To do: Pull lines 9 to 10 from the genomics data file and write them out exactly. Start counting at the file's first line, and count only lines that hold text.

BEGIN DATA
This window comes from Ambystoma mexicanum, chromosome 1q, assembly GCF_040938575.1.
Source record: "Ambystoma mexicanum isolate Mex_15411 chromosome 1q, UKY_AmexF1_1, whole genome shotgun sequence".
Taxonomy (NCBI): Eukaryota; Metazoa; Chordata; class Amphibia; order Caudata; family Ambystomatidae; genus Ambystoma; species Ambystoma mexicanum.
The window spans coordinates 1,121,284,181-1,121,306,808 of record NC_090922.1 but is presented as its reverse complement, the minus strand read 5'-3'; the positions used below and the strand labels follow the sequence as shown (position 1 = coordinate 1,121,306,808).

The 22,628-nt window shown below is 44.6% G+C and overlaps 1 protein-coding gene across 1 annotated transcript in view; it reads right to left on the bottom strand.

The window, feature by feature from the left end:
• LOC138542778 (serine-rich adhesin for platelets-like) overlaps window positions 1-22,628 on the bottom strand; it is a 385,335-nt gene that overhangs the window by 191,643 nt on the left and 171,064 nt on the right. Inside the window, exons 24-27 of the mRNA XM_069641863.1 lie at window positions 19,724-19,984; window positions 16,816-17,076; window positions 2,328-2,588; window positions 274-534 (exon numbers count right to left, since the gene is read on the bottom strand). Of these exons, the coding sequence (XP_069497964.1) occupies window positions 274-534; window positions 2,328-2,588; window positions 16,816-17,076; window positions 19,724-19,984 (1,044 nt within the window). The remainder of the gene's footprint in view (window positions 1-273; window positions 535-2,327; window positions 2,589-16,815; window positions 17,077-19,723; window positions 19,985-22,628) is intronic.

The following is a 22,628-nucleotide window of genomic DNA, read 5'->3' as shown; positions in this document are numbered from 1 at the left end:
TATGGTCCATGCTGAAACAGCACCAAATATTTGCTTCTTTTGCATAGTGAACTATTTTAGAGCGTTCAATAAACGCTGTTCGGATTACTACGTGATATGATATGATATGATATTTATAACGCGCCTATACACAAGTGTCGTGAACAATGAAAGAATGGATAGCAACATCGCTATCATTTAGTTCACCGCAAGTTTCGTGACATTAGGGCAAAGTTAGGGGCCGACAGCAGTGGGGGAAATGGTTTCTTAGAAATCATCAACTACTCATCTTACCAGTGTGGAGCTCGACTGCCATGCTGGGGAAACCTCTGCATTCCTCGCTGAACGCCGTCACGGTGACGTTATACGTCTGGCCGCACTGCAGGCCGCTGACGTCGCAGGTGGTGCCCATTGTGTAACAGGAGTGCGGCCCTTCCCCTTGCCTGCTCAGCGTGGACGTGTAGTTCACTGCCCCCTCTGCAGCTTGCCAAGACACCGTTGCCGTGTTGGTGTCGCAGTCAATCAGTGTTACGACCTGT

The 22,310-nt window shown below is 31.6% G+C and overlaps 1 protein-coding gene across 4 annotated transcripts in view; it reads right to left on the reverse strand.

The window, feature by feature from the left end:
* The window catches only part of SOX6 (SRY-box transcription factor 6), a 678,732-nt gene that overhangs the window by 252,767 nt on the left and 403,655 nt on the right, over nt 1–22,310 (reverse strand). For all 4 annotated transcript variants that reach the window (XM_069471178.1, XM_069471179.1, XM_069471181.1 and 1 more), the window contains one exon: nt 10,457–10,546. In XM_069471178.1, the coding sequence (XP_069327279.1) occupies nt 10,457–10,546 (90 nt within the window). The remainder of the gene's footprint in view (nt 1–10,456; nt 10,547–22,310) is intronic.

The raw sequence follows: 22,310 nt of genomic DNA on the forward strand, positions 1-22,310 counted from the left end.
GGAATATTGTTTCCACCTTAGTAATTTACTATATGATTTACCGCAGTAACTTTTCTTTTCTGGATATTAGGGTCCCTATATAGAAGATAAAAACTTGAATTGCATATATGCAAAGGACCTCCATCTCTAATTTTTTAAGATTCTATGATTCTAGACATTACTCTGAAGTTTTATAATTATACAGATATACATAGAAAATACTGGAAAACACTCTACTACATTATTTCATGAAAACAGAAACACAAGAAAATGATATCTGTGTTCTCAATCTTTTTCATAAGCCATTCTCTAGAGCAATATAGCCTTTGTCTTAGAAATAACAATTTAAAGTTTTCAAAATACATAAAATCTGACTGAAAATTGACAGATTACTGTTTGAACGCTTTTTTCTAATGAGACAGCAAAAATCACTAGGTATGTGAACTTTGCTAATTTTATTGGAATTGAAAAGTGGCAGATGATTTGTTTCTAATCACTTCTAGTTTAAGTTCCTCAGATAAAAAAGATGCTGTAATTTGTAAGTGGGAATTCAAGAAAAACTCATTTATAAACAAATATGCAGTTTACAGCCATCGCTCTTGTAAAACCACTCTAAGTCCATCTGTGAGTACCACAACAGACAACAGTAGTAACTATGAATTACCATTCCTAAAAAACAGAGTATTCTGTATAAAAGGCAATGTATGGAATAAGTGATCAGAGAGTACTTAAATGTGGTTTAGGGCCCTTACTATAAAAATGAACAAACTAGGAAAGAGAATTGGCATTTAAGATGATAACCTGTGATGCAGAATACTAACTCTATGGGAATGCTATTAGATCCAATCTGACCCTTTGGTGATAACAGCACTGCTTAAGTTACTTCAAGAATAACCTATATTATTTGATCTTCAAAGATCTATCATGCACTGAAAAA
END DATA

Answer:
TATGGTCCATGCTGAAACAGCACCAAATATTTGCTTCTTTTGCATAGTGAACTATTTTAGAGCGTTCAATAAACGCTGTTCGGATTACTACGTGATATGATATGATATGATATTTATAACGCGCCTATACACAAGTGTCGTGAACAATGAAAGAATGGATAGCAACATCGCTATCATTTAGTTCACCGCAAGTTTCGTGACATTAGGGCAAAGTTAGGGGCCGACAGCAGTGGGGGAAATGGTTTCTTAGAAATCATCAACTACTCATCTTACCAGTGTGGAGCTCGACTGCCATGCTGGGGAAACCTCTGCATTCCTCGCTGAACGCCGTCACGGTGACGTTATACGTCTGGCCGCACTGCAGGCCGCTGACGTCGCAGGTGGTGCCCATTGTGTAACAGGAGTGCGGCCCTTCCCCTTGCCTGCTCAGCGTGGACGTGTAGTTCACTGCCCCCTCTGCAGCTTGCCAAGACACCGTTGCCGTGTTGGTGTCGCAGTCAATCAGTGTTACGACCTGT

The 22,310-nt window shown below is 31.6% G+C and overlaps 1 protein-coding gene across 4 annotated transcripts in view; it reads right to left on the reverse strand.